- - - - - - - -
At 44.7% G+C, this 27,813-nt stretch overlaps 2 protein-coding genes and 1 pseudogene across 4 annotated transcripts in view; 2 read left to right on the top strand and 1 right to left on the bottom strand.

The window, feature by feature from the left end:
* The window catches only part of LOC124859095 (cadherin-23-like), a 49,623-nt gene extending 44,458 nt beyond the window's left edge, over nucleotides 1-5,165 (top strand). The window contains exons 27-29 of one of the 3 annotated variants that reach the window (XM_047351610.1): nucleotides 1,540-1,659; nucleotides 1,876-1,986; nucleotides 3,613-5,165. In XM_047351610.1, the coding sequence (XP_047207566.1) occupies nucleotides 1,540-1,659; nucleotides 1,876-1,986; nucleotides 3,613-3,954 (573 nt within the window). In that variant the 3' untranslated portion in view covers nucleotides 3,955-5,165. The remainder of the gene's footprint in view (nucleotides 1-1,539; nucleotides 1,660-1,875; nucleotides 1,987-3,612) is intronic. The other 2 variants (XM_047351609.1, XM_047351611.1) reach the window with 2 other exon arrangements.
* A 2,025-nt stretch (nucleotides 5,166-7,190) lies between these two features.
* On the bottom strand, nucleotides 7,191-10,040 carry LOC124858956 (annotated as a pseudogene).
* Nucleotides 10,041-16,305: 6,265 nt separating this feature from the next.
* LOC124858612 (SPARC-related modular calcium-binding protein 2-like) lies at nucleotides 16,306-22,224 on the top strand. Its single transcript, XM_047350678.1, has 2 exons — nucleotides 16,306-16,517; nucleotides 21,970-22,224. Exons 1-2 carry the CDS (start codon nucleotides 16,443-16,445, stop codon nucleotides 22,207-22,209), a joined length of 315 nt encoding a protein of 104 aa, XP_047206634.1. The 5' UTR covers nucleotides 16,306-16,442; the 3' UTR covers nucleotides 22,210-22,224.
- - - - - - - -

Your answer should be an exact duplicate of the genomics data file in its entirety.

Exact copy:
At 44.7% G+C, this 27,813-nt stretch overlaps 2 protein-coding genes and 1 pseudogene across 4 annotated transcripts in view; 2 read left to right on the top strand and 1 right to left on the bottom strand.

The window, feature by feature from the left end:
* The window catches only part of LOC124859095 (cadherin-23-like), a 49,623-nt gene extending 44,458 nt beyond the window's left edge, over nucleotides 1-5,165 (top strand). The window contains exons 27-29 of one of the 3 annotated variants that reach the window (XM_047351610.1): nucleotides 1,540-1,659; nucleotides 1,876-1,986; nucleotides 3,613-5,165. In XM_047351610.1, the coding sequence (XP_047207566.1) occupies nucleotides 1,540-1,659; nucleotides 1,876-1,986; nucleotides 3,613-3,954 (573 nt within the window). In that variant the 3' untranslated portion in view covers nucleotides 3,955-5,165. The remainder of the gene's footprint in view (nucleotides 1-1,539; nucleotides 1,660-1,875; nucleotides 1,987-3,612) is intronic. The other 2 variants (XM_047351609.1, XM_047351611.1) reach the window with 2 other exon arrangements.
* A 2,025-nt stretch (nucleotides 5,166-7,190) lies between these two features.
* On the bottom strand, nucleotides 7,191-10,040 carry LOC124858956 (annotated as a pseudogene).
* Nucleotides 10,041-16,305: 6,265 nt separating this feature from the next.
* LOC124858612 (SPARC-related modular calcium-binding protein 2-like) lies at nucleotides 16,306-22,224 on the top strand. Its single transcript, XM_047350678.1, has 2 exons — nucleotides 16,306-16,517; nucleotides 21,970-22,224. Exons 1-2 carry the CDS (start codon nucleotides 16,443-16,445, stop codon nucleotides 22,207-22,209), a joined length of 315 nt encoding a protein of 104 aa, XP_047206634.1. The 5' UTR covers nucleotides 16,306-16,442; the 3' UTR covers nucleotides 22,210-22,224.